Book Review: Kill the Farm Boy by Delilah S. Dawson and Kevin Hearne

Posted August 15, 2018 by Kathy Davie in Book Reviews / 8 Comments

Book Review: Kill the Farm Boy by Delilah S. Dawson and Kevin Hearne

I received this book for free from the library in exchange for an honest review. This does not affect my opinion of the book or the content of my review.

Kill the Farm Boy by Delilah S. Dawson, Kevin Hearne
Genres: Fairytale
Published by Del Rey Books on July 17, 2018
Pages: 384
Format: Hardcover
Source: the library

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Also by this author: Besieged, "The Purloined Poodle", Staked

First in The Tales of Pell fairytale series and revolving around a small band of odd ducks. No, not real ducks, at least not yet.

My Take

Well, Dawson/Hearne had way too much fun writing Kill the Farm Boy. Filled with puns, snark, satire, and parody, it’s an odd combination of fairytales intertwining with the normal life of insurance settlements, mail fraud, the Beard Club for Men, Pickelangelo, ROIs, and cardio exercise.

Ooops, almost forgot that part of society Dawson/Hearne has way too much fun with…partly because I see it so often, lol. It’s a good foreshadowing for me, as I creep up in age, to know that I’ll have a compulsion to read obituaries and complain about the weather and my rheumaticks.

The evil Dark Lord is more of a cowardly wanna-be with delusions. Argabella’s preference for upper-capped words drives me bats, but I do crack up over her and Fia’s “romance”. Poltro’s character is such a weird combination of idiot, klutz, and erudite that I’m rather pleased with her character arc. I suspect the Dread Necromancer Steve is a character who will show up in a later story.

It’s a quest of adventure, skewering tropes and making fun of “white male power fantasies” from the toll-demanding elves, necro-bees and pools of leeches, monsters, the struggles of a misunderstood troll writer, stolen wands, battles, evil spells, a pellet-spouting goat, Pop psychology, and the typical thirst for power, all using third person global subjective point-of-view with insight into everyone’s thoughts and emotions. The major perspectives are from Argabella, Grinda, and Gus, but Fia, Toby, and Poltro aren’t shy, either.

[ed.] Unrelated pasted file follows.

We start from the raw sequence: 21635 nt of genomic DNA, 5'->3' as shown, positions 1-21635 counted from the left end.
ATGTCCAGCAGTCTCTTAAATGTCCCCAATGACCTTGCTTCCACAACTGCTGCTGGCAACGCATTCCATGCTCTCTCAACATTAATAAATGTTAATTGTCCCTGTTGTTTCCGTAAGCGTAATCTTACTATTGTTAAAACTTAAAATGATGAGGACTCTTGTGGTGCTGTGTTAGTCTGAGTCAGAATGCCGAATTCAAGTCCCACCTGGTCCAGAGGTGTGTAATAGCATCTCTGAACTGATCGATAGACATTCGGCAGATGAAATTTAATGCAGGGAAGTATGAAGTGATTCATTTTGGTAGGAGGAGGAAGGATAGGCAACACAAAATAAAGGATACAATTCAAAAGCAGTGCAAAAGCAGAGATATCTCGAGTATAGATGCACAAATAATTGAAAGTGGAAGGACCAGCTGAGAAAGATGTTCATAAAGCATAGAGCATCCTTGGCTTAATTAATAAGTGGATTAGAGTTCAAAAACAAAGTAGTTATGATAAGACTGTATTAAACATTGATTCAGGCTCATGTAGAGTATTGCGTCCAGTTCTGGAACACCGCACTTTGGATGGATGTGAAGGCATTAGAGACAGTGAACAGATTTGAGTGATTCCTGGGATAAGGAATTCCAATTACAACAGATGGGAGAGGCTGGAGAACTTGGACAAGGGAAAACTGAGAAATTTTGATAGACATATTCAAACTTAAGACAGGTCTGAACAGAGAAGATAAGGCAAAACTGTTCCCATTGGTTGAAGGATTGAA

So, if you think Animal House (the movie and Orwell’s book), you’ve about got the atmosphere right. Oh, there are character arcs in here for the core characters. I think Grinda’s was the most obvious, and she was the first to note Gus’ fears.

I do love that ending though. The king at the end is a treat and a half with being so trustworthy. Lord, it won’t stop after that, the populace will be demanding so much more after that…just like we keep hoping for proper attention. And it’s that ending that also tells us where the series will continue to leap.

The Story

He is the Chosen One, the hero who is unlike any One who has ever been Chosened.

Saddled with an unexpected companion, the Chosen One sets out on his quest, gathering companions on this sinister journey of chickens, cheese, and umlauts, battling elves, trolls, and dark magics.

Truly a strange and wondrous journey to the most peculiar “happily ever after” that ever once-upon-a-timed.

The Characters

The land of Borix lies within the Kingdom of Pell

The family barnyard in…
…Borix is where Worstley is a pooboy, fed up with cleaning out the barn. Bestley had been his handsome older brother. Gustave is the chatty goat with an unending hoard of pellets.

In the castle at Borix,
…the hirsute Lady Harkovrita, the earl, the countess, and Oxnard the guard, along with everyone else but Argabella, a rabbity bard who wanted to be an accountant, are sleeping.